Friday, November 6, 2009

Book Review: Leviathan by Scott Westerfeld

Prince Aleksander, son of Archduke Ferdinand and Princess Sophie of Austria, is awoken in the middle of the night by Count Volger (his fencing tutor) and Otto Klopp, his father's master of mechaniks. His parents away on a diplomatic mission in Serbia, Alek is thrilled to be stealing out of the castle on a midnight practice mission. Until Volger and Klopp's insistence on remaining inconspicuous raises Alek's suspicions. Panicking, he believes he is being kidnapped, until his two advisors reveal that his parents were murdered that very night.

Deryn Sharp has one dream - to be a solider in Britain's Air Service. There's just one problem - she's a girl. But dressed in her brother's clothes, with a short haircut, and the name Dylan, she's betting nobody will look close, especially since she knows more about aeronautics than anyone else her age. When she ends up on a runaway Huxley (a sort of hot air balloon crossed with a jellyfish) on Air Service exam day and ends up getting picked up, mid-air, by the Leviathan, not even Deryn could have predicted the wild adventure ahead of her. An enormous, hydrogen-breathing airship created from the life threads of a blue whale, along with hundreds of other species, the Leviathan is on a top-secret scientific mission to Constantinople, and Deryn is fortunate (and clever) enough to be kept along for the ride.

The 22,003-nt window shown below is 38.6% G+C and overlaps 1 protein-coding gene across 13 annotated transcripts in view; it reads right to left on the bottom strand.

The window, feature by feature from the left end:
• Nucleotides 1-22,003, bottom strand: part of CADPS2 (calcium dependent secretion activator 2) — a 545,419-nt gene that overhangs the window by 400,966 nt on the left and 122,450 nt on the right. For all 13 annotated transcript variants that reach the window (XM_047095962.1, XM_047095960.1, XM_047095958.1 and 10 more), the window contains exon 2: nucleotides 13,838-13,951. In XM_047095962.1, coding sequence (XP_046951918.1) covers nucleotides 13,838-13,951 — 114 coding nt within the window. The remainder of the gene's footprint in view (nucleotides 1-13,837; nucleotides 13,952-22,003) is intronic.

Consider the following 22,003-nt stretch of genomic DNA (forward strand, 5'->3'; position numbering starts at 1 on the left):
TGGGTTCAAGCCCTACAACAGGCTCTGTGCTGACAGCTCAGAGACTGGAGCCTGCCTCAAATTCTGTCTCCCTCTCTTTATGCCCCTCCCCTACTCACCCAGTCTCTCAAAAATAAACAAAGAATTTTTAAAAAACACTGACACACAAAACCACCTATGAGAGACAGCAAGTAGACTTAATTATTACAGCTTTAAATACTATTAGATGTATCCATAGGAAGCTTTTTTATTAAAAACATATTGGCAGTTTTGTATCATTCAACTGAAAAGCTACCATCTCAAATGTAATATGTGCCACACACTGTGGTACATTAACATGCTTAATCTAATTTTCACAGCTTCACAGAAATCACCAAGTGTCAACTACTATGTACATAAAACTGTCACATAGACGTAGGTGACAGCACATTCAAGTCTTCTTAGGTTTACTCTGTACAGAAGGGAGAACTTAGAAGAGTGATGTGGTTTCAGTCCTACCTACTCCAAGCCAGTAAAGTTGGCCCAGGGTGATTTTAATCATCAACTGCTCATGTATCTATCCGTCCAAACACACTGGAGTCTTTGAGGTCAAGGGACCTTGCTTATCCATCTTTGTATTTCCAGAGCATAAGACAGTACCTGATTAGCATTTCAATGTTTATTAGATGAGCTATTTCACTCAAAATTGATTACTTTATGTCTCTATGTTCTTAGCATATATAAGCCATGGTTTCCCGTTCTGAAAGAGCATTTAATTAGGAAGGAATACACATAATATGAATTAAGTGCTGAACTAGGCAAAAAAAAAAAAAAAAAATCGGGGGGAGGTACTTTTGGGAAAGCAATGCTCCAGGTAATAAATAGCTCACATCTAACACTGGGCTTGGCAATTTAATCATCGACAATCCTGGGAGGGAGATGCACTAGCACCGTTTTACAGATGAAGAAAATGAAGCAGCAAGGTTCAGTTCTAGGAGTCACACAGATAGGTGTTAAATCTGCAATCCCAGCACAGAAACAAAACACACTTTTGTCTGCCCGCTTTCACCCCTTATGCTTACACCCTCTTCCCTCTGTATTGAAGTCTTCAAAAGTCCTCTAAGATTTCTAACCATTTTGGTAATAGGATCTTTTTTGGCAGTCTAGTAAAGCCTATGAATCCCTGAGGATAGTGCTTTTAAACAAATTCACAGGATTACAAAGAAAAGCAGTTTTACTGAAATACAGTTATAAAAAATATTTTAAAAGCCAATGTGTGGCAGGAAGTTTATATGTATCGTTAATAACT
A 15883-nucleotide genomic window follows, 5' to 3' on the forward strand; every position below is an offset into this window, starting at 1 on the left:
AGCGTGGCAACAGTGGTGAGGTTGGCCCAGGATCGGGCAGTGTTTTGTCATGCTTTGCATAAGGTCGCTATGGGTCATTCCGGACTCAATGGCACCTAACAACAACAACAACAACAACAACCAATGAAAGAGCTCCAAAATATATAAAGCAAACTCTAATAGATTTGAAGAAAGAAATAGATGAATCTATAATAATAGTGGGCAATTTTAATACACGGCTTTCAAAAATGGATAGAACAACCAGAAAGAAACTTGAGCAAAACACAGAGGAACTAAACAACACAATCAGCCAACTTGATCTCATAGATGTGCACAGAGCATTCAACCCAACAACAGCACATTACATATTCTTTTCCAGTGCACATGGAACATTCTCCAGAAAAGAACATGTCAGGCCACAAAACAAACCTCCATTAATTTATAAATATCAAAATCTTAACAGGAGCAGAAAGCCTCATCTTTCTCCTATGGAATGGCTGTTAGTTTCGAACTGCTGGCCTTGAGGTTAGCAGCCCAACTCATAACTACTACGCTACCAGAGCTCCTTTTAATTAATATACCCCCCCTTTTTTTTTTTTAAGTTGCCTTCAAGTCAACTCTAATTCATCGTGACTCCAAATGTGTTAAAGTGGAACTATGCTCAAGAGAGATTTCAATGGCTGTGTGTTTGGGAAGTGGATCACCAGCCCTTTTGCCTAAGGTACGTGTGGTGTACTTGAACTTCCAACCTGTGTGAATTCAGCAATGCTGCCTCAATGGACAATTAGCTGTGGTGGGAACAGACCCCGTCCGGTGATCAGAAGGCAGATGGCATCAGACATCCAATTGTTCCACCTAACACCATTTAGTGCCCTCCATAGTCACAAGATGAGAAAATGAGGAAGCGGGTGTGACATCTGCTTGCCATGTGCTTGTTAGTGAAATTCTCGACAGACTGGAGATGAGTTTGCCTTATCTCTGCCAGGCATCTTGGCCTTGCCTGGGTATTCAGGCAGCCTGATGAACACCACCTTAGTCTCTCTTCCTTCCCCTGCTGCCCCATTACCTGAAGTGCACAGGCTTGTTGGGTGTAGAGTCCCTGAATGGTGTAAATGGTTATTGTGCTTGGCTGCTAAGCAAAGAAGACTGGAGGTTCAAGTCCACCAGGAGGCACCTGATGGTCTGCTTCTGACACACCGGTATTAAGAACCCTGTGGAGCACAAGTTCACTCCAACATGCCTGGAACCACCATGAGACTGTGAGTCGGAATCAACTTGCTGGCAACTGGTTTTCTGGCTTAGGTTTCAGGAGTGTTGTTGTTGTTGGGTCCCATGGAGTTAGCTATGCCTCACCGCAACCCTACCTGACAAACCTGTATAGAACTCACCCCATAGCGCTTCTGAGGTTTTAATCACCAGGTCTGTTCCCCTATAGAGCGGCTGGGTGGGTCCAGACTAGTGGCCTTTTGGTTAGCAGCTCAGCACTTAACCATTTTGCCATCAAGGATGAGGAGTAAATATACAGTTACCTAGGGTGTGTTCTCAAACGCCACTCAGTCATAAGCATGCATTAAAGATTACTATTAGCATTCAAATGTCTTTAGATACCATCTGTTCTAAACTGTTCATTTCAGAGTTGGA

As Alek travels by night through the Alps toward the neutral Swiss border, and Deryn and the crew of the Leviathan travel through the skies over the Alps, their paths seem destined to meet in the midst of the war growing around them. Before they do though, the pair of them will encounter zeppelins, dart-eating bats, a Tasmanian tiger, a hugely annoying and much too observant lady scientist, an eight-legged landship with some pretty intense cannons, talking lizards, mysterious eggs, and even the kraken.

Confused yet? Don't be! The author of Uglies brings you WWI, steampunk-style - it's history meets Star Wars, and it's awesome. Scott Westerfeld has reimagined the beginning days of the Great War as an all-out battle between the Darwinists (England and France, and the Clankers (Germany and Austria, masters of mechaniks). With action and adventure in the skies, on a glacier, over the ocean, and biology and technology to boggle your mind, Leviathan is not to be missed!

Megan
(now reading Project Sweet Life by Brent Hartinger)

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